I wanted to know more about this idea so, in this snippet from our recent interview, available exclusively in the Write With Allison Tait online community, I asked him to explain exactly what he meant by that.
Or check out So You Want To Be A Writer (the book), where my co-author Valerie Khoo and I have distilled the best tips from hundreds of author and industry expert interviews. Find out more and buy it here.
Because who better to help shape the ideas, words and careers of aspiring Australian writers than those who have trodden a successful path before them?
Fortunately for me, we seem to be experiencing a halcyon moment for writing books of this kind, with four arriving in the mail for me in recent weeks. Here’s a little round-up for you (click the titles to find out more and buy the book at Booktopia).
Subtitled ‘A step-by-step guide to your novel, memoir or biography’, this book is a lovely, accessible overview of the process of writing a novel from preparation right up to working with an editor.
Graeme Simsion is the author of the internationally bestselling Rosie trilogy, and he draws on his own experiences through each stage, while also offering universally useful tips and advice.
From basic writing principles, such as explaining three-act structure, to the thornier questions every writer must tackle, such as choosing a point of view, this is an accessible and readable guide.
I also like the fact that Graeme points out that the processes described in the book are what’s worked for him (and worked well), but that every writer needs to work through and figure out their own process along the way.
Having made some notes, I’m going to give this one to Book Boy (18), who loves a book about writing, and who, I think, will benefit a lot from this one.
Angela Slatter is one of my co-presenters at the Australian Writers’ Centre and, frankly, I love her work. She is funny and sharp and infinitely sensible as a teacher, brilliant as a writer and well worth a follow on Twitter.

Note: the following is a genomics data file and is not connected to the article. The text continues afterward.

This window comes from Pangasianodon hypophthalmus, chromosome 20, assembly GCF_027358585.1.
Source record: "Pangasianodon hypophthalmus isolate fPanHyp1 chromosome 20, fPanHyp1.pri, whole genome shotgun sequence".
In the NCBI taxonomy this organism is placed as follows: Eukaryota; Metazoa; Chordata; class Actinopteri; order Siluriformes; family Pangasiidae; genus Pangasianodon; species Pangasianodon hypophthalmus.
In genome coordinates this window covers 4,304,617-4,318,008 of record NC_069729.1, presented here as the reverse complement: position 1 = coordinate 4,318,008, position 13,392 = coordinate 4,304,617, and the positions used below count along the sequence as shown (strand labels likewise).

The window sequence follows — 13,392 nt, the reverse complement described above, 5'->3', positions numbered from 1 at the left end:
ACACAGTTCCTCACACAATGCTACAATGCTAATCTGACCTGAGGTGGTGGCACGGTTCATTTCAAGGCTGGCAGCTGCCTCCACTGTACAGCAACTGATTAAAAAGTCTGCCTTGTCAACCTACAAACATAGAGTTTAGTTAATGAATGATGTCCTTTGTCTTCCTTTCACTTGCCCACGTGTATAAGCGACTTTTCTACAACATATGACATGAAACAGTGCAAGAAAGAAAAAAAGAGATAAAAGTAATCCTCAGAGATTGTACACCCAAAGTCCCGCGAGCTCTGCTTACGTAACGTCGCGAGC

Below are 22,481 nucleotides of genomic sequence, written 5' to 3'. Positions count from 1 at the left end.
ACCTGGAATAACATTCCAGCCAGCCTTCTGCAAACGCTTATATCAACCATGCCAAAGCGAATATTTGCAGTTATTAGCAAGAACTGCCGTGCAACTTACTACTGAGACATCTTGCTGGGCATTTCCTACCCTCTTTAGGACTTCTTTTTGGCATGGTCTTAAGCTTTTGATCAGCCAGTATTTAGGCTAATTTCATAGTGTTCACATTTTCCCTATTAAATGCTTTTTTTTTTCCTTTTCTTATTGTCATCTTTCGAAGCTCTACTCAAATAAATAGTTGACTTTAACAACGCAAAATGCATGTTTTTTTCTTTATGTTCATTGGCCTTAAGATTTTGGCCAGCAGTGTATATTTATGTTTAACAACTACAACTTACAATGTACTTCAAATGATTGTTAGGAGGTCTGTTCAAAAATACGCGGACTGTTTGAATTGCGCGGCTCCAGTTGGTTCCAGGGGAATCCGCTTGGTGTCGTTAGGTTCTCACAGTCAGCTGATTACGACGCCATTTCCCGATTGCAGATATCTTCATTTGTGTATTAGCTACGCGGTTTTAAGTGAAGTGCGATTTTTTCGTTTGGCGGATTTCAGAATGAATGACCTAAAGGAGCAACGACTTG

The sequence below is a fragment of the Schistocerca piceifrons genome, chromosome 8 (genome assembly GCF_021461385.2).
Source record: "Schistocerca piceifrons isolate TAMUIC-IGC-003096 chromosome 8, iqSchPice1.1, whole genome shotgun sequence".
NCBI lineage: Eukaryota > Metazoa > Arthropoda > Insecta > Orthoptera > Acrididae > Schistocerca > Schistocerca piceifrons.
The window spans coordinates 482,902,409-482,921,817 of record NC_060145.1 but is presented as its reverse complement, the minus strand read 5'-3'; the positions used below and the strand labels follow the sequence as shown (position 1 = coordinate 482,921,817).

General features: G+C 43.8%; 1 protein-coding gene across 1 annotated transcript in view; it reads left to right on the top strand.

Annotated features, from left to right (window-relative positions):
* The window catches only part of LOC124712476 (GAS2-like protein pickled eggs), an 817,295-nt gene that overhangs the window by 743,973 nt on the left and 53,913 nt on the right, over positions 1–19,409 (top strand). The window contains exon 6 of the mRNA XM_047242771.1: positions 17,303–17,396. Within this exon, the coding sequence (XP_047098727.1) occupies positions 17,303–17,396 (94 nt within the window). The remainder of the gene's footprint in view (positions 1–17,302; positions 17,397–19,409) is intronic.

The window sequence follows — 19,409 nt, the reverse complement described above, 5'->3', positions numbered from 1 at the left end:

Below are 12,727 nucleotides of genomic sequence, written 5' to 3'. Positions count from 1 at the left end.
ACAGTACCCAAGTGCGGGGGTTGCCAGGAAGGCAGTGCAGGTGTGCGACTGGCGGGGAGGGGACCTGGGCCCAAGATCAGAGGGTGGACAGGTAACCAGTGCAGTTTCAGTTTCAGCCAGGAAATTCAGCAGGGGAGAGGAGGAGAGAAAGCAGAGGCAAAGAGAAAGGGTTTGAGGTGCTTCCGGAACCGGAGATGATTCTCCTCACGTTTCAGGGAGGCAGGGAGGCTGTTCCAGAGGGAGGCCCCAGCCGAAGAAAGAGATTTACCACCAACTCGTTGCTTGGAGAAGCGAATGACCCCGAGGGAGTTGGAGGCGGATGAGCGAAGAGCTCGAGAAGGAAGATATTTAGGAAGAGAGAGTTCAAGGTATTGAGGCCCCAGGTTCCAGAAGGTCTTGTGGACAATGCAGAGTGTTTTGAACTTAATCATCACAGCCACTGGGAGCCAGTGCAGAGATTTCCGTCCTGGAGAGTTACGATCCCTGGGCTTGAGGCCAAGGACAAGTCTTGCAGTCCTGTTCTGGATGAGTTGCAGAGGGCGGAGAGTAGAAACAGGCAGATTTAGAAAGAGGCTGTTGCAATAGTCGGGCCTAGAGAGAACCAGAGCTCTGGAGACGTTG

But I digress. We’re here to talk about writing books, right?
Angela recently released the latest in a series called Writer Chaps, through Brain Jar Press. The series consists of short, specific collections of essays, no thicker than the average book chapter. But packed full of information.
I loved it because it is full of the same things that I have been banging on about on this blog for years – the importance of networking for writers, using blog posts and social media to put yourself in front of people, how to use your ‘waiting’ time wisely.
There’s also a very useful section on applying for grants, which is, I admit, an area I haven’t explored much but… why not?
The sub-title on this one says it all: ‘Write, publish and promote your non-fiction book: a self-publishing guide for Australian writers’
Anna Featherstone describes the book as a comprehensive guide for Australian writers, and at 360+ pages, I think the claim is supported.
Covering everything from how to work out what you’re going to write to researching, writing, editing, formatting, publishing and promoting your book, it also goes beyond the creation of the product into … well, everything else that a self-publishing writer needs to know.
And that’s a lot.
I think one of the biggest mistakes writers often make is in thinking that the major work in self-publishing (or, in fact, publishing at all) a book is in the writing.
But the writing is just the beginning and the hard graft of self-publishing (or, in fact, publishing at all) is in finding an audience for that book and then actually getting the book into the hands of people who want to read it.
Anna has been on my radar on social media for many years, and has self-published several books herself, focussing on non-fiction. This book is the book that she couldn’t find to help her along the way.
The one that she hopes will answer the questions an aspiring self-publisher might have before they get to them.
It’s specifically for authors of non-fiction, and the advice within is a nuts-and-bolts overview of the entire process from start to finish. Find out more about it here.
The latest addition to my writing shelf is The Writer Laid Bare by Russian-born, Melbourne-based author Lee Kofman, subtitled ‘Mastering Emotional Honesty in a Writer’s Art, Craft and Life’.
Part memoir, part craft book, Kofman deep dives into some of the most difficult-to-pin down aspects of a writer’s life – unearthing your true voice, bringing searing honesty to the page, stilling your mind enough to find space for creativity – as well as the bare, practical truths of the discipline of writing, the need to look after your body as a writer, the ability to fail with grace.
This is a literary approach to writing craft, weaving in the voices and advice of other authors, past and present. I plan to spend some time with it.